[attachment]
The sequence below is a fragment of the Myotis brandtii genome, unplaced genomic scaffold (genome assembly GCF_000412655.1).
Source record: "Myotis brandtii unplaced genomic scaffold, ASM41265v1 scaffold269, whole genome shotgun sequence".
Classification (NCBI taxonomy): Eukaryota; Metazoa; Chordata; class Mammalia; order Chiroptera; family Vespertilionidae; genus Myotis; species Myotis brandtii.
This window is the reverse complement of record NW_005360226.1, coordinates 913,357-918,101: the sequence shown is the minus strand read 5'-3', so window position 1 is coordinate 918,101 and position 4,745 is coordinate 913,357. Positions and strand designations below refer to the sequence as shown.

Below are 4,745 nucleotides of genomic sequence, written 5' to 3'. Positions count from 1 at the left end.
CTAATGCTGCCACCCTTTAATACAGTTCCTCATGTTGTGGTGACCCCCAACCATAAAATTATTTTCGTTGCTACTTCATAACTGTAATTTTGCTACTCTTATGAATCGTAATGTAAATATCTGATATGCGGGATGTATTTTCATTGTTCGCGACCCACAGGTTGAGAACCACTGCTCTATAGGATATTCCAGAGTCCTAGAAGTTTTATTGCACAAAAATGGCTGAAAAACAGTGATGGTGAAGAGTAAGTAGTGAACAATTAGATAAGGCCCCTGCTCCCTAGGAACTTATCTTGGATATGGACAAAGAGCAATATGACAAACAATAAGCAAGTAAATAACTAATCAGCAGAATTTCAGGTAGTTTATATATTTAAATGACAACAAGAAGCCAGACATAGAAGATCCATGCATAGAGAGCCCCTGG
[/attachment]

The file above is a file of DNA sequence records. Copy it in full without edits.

The sequence below is a fragment of the Myotis brandtii genome, unplaced genomic scaffold (genome assembly GCF_000412655.1).
Source record: "Myotis brandtii unplaced genomic scaffold, ASM41265v1 scaffold269, whole genome shotgun sequence".
Classification (NCBI taxonomy): Eukaryota; Metazoa; Chordata; class Mammalia; order Chiroptera; family Vespertilionidae; genus Myotis; species Myotis brandtii.
This window is the reverse complement of record NW_005360226.1, coordinates 913,357-918,101: the sequence shown is the minus strand read 5'-3', so window position 1 is coordinate 918,101 and position 4,745 is coordinate 913,357. Positions and strand designations below refer to the sequence as shown.

Below are 4,745 nucleotides of genomic sequence, written 5' to 3'. Positions count from 1 at the left end.
CTAATGCTGCCACCCTTTAATACAGTTCCTCATGTTGTGGTGACCCCCAACCATAAAATTATTTTCGTTGCTACTTCATAACTGTAATTTTGCTACTCTTATGAATCGTAATGTAAATATCTGATATGCGGGATGTATTTTCATTGTTCGCGACCCACAGGTTGAGAACCACTGCTCTATAGGATATTCCAGAGTCCTAGAAGTTTTATTGCACAAAAATGGCTGAAAAACAGTGATGGTGAAGAGTAAGTAGTGAACAATTAGATAAGGCCCCTGCTCCCTAGGAACTTATCTTGGATATGGACAAAGAGCAATATGACAAACAATAAGCAAGTAAATAACTAATCAGCAGAATTTCAGGTAGTTTATATATTTAAATGACAACAAGAAGCCAGACATAGAAGATCCATGCATAGAGAGCCCCTGG